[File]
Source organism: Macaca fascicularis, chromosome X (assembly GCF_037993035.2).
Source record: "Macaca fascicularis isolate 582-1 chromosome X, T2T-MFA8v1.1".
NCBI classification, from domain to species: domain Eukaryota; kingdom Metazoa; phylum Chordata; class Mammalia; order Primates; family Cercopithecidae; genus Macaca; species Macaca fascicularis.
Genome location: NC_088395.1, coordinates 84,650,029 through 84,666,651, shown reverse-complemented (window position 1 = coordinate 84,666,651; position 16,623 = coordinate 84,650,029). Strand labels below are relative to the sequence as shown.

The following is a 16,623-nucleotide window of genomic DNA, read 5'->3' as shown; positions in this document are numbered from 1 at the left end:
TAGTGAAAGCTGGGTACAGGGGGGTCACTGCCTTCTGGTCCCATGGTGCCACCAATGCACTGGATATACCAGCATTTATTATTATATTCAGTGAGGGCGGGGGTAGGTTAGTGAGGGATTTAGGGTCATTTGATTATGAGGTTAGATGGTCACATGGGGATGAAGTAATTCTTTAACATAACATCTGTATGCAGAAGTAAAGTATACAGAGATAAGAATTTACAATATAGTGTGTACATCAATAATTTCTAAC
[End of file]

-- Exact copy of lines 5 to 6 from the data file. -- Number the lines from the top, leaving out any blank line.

The following is a 16,623-nucleotide window of genomic DNA, read 5'->3' as shown; positions in this document are numbered from 1 at the left end:
TAGTGAAAGCTGGGTACAGGGGGGTCACTGCCTTCTGGTCCCATGGTGCCACCAATGCACTGGATATACCAGCATTTATTATTATATTCAGTGAGGGCGGGGGTAGGTTAGTGAGGGATTTAGGGTCATTTGATTATGAGGTTAGATGGTCACATGGGGATGAAGTAATTCTTTAACATAACATCTGTATGCAGAAGTAAAGTATACAGAGATAAGAATTTACAATATAGTGTGTACATCAATAATTTCTAAC